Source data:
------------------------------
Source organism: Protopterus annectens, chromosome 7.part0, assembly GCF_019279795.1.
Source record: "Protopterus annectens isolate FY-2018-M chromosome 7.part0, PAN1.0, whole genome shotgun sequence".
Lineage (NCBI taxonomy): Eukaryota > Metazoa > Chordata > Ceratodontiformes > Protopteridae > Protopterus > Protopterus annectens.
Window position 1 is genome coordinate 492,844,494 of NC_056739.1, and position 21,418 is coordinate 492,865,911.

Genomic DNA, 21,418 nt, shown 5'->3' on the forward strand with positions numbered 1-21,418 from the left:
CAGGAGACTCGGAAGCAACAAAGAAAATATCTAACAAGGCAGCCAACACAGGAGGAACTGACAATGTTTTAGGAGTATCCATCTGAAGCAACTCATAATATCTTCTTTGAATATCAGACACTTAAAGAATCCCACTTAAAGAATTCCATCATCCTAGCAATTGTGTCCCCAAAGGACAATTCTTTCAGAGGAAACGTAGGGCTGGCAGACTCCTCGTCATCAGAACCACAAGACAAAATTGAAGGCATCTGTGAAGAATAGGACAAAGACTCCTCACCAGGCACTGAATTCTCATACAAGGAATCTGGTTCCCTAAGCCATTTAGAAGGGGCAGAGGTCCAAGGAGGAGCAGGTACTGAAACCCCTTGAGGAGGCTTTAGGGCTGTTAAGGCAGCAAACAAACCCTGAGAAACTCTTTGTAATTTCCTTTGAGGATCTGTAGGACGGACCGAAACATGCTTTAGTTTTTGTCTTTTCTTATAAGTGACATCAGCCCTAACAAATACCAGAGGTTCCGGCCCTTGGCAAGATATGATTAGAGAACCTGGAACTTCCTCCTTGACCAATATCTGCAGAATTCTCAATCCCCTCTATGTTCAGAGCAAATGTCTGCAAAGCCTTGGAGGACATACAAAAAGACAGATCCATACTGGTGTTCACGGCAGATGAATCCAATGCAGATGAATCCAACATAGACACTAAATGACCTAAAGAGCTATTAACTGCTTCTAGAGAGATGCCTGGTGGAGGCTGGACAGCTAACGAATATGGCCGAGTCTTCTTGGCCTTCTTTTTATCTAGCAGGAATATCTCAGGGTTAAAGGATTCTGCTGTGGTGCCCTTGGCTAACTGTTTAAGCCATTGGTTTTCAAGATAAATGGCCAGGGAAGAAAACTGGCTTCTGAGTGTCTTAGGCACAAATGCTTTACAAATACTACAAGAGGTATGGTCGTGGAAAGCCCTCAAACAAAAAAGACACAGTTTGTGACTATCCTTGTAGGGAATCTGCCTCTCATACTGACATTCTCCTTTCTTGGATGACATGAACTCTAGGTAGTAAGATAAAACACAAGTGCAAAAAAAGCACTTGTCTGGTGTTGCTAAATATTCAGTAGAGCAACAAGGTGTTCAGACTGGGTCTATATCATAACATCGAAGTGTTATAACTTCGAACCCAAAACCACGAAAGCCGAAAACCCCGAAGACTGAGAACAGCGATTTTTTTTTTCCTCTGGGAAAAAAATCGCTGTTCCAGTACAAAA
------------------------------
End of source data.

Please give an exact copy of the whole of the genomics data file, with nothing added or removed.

Source organism: Protopterus annectens, chromosome 7.part0, assembly GCF_019279795.1.
Source record: "Protopterus annectens isolate FY-2018-M chromosome 7.part0, PAN1.0, whole genome shotgun sequence".
Lineage (NCBI taxonomy): Eukaryota > Metazoa > Chordata > Ceratodontiformes > Protopteridae > Protopterus > Protopterus annectens.
Window position 1 is genome coordinate 492,844,494 of NC_056739.1, and position 21,418 is coordinate 492,865,911.

Genomic DNA, 21,418 nt, shown 5'->3' on the forward strand with positions numbered 1-21,418 from the left:
CAGGAGACTCGGAAGCAACAAAGAAAATATCTAACAAGGCAGCCAACACAGGAGGAACTGACAATGTTTTAGGAGTATCCATCTGAAGCAACTCATAATATCTTCTTTGAATATCAGACACTTAAAGAATCCCACTTAAAGAATTCCATCATCCTAGCAATTGTGTCCCCAAAGGACAATTCTTTCAGAGGAAACGTAGGGCTGGCAGACTCCTCGTCATCAGAACCACAAGACAAAATTGAAGGCATCTGTGAAGAATAGGACAAAGACTCCTCACCAGGCACTGAATTCTCATACAAGGAATCTGGTTCCCTAAGCCATTTAGAAGGGGCAGAGGTCCAAGGAGGAGCAGGTACTGAAACCCCTTGAGGAGGCTTTAGGGCTGTTAAGGCAGCAAACAAACCCTGAGAAACTCTTTGTAATTTCCTTTGAGGATCTGTAGGACGGACCGAAACATGCTTTAGTTTTTGTCTTTTCTTATAAGTGACATCAGCCCTAACAAATACCAGAGGTTCCGGCCCTTGGCAAGATATGATTAGAGAACCTGGAACTTCCTCCTTGACCAATATCTGCAGAATTCTCAATCCCCTCTATGTTCAGAGCAAATGTCTGCAAAGCCTTGGAGGACATACAAAAAGACAGATCCATACTGGTGTTCACGGCAGATGAATCCAATGCAGATGAATCCAACATAGACACTAAATGACCTAAAGAGCTATTAACTGCTTCTAGAGAGATGCCTGGTGGAGGCTGGACAGCTAACGAATATGGCCGAGTCTTCTTGGCCTTCTTTTTATCTAGCAGGAATATCTCAGGGTTAAAGGATTCTGCTGTGGTGCCCTTGGCTAACTGTTTAAGCCATTGGTTTTCAAGATAAATGGCCAGGGAAGAAAACTGGCTTCTGAGTGTCTTAGGCACAAATGCTTTACAAATACTACAAGAGGTATGGTCGTGGAAAGCCCTCAAACAAAAAAGACACAGTTTGTGACTATCCTTGTAGGGAATCTGCCTCTCATACTGACATTCTCCTTTCTTGGATGACATGAACTCTAGGTAGTAAGATAAAACACAAGTGCAAAAAAAGCACTTGTCTGGTGTTGCTAAATATTCAGTAGAGCAACAAGGTGTTCAGACTGGGTCTATATCATAACATCGAAGTGTTATAACTTCGAACCCAAAACCACGAAAGCCGAAAACCCCGAAGACTGAGAACAGCGATTTTTTTTTTCCTCTGGGAAAAAAATCGCTGTTCCAGTACAAAA